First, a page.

President Carter, said by aides to be considering "several" vetoes of bills passed in the last days of the 95th Congress, yesterday an $11.6 billion appropriations measure for the Interior Department and related federal agencies.

Carter' s approval means that thousands of Interior employes will begin receiving full paychecks later this week. They had been receiving only half pay because of the delay in signing the measure, sent to the White House Oct. 10.

The president yesterday also signed legislation providing $85 million for Interior Department water research during the next two fiscal years and $55 million appropriations through fiscal 1982 for community colleges located on Indian reservations.

Meanwhile, in a briefing for reporters, three of Carter's top advisers - national security adviser Zbigniew Brzezinski, domestic policy adviser Stuart Eizenstat and congressional relations chief Frank Moore - said there are "several" bills among the about 200 measures awaiting White House review that may be vetoed.

They confirmed that a measure to establish a new meat import quota system is among the likely veto targets, but declined to discuss other bills the president may reject.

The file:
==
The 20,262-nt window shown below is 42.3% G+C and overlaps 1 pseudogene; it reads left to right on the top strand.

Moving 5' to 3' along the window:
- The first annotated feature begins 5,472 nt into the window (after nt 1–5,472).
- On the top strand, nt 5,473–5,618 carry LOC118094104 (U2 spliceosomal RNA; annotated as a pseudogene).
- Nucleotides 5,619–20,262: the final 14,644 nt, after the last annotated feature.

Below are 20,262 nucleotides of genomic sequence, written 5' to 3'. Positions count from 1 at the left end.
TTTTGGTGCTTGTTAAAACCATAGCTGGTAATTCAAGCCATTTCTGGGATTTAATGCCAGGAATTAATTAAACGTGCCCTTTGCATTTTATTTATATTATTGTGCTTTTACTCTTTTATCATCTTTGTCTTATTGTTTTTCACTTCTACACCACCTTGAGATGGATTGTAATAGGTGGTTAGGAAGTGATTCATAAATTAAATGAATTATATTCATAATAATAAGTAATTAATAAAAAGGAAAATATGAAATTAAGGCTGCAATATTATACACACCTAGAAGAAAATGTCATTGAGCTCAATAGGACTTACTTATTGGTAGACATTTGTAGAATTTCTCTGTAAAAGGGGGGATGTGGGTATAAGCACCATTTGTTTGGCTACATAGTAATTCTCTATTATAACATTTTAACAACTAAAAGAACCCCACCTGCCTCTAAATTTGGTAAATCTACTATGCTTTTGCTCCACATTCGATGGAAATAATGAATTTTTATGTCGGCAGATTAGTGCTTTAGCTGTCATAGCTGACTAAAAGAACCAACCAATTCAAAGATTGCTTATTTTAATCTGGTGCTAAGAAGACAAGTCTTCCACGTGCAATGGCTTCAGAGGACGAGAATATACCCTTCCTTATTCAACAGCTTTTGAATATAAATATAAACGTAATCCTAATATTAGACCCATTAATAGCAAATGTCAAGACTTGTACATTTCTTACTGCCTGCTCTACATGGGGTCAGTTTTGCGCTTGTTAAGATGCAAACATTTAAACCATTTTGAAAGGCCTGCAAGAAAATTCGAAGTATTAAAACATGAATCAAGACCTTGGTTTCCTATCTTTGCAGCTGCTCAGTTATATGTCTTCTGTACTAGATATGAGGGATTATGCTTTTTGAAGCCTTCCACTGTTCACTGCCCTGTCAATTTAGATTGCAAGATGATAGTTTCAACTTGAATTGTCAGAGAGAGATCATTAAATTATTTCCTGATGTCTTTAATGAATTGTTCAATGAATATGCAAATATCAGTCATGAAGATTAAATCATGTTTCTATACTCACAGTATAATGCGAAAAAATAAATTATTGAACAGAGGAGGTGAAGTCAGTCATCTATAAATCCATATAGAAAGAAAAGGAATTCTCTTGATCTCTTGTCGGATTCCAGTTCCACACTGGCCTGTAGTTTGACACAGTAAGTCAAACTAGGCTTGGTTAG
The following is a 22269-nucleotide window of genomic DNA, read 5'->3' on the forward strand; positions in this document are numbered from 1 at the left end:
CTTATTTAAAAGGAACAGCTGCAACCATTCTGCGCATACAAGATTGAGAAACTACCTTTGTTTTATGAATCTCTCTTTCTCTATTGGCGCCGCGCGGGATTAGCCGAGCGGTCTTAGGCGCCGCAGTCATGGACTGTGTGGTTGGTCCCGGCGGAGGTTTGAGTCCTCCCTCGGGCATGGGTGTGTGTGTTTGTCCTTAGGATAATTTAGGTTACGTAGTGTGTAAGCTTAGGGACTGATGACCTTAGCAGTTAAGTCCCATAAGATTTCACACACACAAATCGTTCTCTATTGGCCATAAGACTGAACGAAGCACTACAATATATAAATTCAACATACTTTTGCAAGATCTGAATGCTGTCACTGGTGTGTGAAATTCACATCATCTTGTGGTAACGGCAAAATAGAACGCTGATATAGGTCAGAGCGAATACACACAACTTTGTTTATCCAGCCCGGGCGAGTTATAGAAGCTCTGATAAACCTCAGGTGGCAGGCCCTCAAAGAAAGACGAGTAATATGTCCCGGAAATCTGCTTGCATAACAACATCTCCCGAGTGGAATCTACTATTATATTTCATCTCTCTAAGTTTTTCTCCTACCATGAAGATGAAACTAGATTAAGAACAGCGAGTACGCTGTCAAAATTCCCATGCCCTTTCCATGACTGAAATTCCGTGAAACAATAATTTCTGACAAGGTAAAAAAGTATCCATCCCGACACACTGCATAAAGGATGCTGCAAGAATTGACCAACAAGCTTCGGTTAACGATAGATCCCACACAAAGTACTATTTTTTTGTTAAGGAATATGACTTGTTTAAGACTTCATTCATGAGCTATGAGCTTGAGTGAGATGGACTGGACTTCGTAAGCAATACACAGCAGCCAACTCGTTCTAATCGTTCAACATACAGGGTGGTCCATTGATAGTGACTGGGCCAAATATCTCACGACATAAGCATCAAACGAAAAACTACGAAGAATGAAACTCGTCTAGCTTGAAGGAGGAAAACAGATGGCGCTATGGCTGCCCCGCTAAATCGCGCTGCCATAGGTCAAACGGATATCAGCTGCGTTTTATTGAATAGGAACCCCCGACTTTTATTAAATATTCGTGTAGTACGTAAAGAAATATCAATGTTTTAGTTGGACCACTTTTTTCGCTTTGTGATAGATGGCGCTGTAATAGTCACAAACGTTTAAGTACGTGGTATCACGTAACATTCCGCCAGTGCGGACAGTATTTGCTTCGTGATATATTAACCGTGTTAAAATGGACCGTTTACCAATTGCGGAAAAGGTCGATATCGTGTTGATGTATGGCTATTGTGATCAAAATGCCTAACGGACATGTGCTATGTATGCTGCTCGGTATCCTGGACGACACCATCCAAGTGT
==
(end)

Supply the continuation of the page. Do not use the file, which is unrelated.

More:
However, it is known that a measure Carter will almost certainly veto would forbid the granting of new tariff concessions on textiles at the international trade talks in Geneva.

Other White House officials have said that these may be the only important measures the president will veto and that he is expected to sign the $18.7 billion tax-cut measure that was enacted Sunday, the last day of the legislative session. Moore and Eizenstat refused to speculate on the fate of the bill.

The three officials also refused to say what steps the White House is considering to get around Congress failure to extend Carter's authority to waive requirements that he raise tariff barriers against foreign goods flooding the country. The waiver authority expires in early January, before the new Congress could consider the issue, possibly forcing the president to act against his avowed policy of encouragin free trade.

Eizenstate, Moore and Brezezinski listed as the "major disappointments" of the 95th Congress the failure to enact "reform bills dealing with labor law, the welfare system and the tax, code, hospital cost-containment legislation, the consumer protection bill, creation of a Department of Education and the supplemental fiscal assistance measure.

They said it is too soon to say which of these measures will be reintroduced and pushed as high-priority goals next year.